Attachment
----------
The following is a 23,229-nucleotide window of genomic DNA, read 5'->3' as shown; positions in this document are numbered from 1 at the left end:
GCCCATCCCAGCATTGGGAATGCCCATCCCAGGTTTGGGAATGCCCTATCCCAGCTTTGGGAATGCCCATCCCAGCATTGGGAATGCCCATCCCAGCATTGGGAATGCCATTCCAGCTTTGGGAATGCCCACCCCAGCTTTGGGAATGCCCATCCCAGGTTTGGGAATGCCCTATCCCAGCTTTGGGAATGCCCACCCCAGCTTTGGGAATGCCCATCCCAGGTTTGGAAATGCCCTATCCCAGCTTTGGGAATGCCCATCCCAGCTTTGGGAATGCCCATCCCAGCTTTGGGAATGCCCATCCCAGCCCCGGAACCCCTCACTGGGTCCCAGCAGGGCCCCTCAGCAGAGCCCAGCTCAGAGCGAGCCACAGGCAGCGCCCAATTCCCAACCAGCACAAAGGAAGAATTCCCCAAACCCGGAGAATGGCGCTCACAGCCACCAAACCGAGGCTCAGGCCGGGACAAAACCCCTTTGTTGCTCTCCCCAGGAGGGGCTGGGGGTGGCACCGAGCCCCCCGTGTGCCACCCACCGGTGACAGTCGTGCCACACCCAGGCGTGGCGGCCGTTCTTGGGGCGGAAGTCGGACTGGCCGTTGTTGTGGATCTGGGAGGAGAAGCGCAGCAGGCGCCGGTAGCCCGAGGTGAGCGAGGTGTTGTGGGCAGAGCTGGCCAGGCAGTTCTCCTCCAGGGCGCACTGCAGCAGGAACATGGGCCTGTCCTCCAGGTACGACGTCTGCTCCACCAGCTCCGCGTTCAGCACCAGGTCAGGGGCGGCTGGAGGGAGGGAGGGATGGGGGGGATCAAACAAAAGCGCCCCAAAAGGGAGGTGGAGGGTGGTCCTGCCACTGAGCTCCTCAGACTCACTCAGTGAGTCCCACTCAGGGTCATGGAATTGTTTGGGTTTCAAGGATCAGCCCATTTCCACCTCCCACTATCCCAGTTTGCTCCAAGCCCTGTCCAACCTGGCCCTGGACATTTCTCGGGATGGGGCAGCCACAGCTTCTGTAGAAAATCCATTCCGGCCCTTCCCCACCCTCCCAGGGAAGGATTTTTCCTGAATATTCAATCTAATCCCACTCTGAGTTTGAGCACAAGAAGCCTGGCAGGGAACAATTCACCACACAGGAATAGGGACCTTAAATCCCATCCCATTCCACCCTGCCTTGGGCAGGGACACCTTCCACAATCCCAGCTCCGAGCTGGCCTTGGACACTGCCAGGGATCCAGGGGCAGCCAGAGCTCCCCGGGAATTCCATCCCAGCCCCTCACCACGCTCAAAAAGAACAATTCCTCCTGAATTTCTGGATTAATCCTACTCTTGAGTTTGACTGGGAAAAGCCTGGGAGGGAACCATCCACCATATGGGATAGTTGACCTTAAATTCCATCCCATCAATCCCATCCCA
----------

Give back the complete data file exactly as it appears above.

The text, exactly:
The following is a 23,229-nucleotide window of genomic DNA, read 5'->3' as shown; positions in this document are numbered from 1 at the left end:
GCCCATCCCAGCATTGGGAATGCCCATCCCAGGTTTGGGAATGCCCTATCCCAGCTTTGGGAATGCCCATCCCAGCATTGGGAATGCCCATCCCAGCATTGGGAATGCCATTCCAGCTTTGGGAATGCCCACCCCAGCTTTGGGAATGCCCATCCCAGGTTTGGGAATGCCCTATCCCAGCTTTGGGAATGCCCACCCCAGCTTTGGGAATGCCCATCCCAGGTTTGGAAATGCCCTATCCCAGCTTTGGGAATGCCCATCCCAGCTTTGGGAATGCCCATCCCAGCTTTGGGAATGCCCATCCCAGCCCCGGAACCCCTCACTGGGTCCCAGCAGGGCCCCTCAGCAGAGCCCAGCTCAGAGCGAGCCACAGGCAGCGCCCAATTCCCAACCAGCACAAAGGAAGAATTCCCCAAACCCGGAGAATGGCGCTCACAGCCACCAAACCGAGGCTCAGGCCGGGACAAAACCCCTTTGTTGCTCTCCCCAGGAGGGGCTGGGGGTGGCACCGAGCCCCCCGTGTGCCACCCACCGGTGACAGTCGTGCCACACCCAGGCGTGGCGGCCGTTCTTGGGGCGGAAGTCGGACTGGCCGTTGTTGTGGATCTGGGAGGAGAAGCGCAGCAGGCGCCGGTAGCCCGAGGTGAGCGAGGTGTTGTGGGCAGAGCTGGCCAGGCAGTTCTCCTCCAGGGCGCACTGCAGCAGGAACATGGGCCTGTCCTCCAGGTACGACGTCTGCTCCACCAGCTCCGCGTTCAGCACCAGGTCAGGGGCGGCTGGAGGGAGGGAGGGATGGGGGGGATCAAACAAAAGCGCCCCAAAAGGGAGGTGGAGGGTGGTCCTGCCACTGAGCTCCTCAGACTCACTCAGTGAGTCCCACTCAGGGTCATGGAATTGTTTGGGTTTCAAGGATCAGCCCATTTCCACCTCCCACTATCCCAGTTTGCTCCAAGCCCTGTCCAACCTGGCCCTGGACATTTCTCGGGATGGGGCAGCCACAGCTTCTGTAGAAAATCCATTCCGGCCCTTCCCCACCCTCCCAGGGAAGGATTTTTCCTGAATATTCAATCTAATCCCACTCTGAGTTTGAGCACAAGAAGCCTGGCAGGGAACAATTCACCACACAGGAATAGGGACCTTAAATCCCATCCCATTCCACCCTGCCTTGGGCAGGGACACCTTCCACAATCCCAGCTCCGAGCTGGCCTTGGACACTGCCAGGGATCCAGGGGCAGCCAGAGCTCCCCGGGAATTCCATCCCAGCCCCTCACCACGCTCAAAAAGAACAATTCCTCCTGAATTTCTGGATTAATCCTACTCTTGAGTTTGACTGGGAAAAGCCTGGGAGGGAACCATCCACCATATGGGATAGTTGACCTTAAATTCCATCCCATCAATCCCATCCCA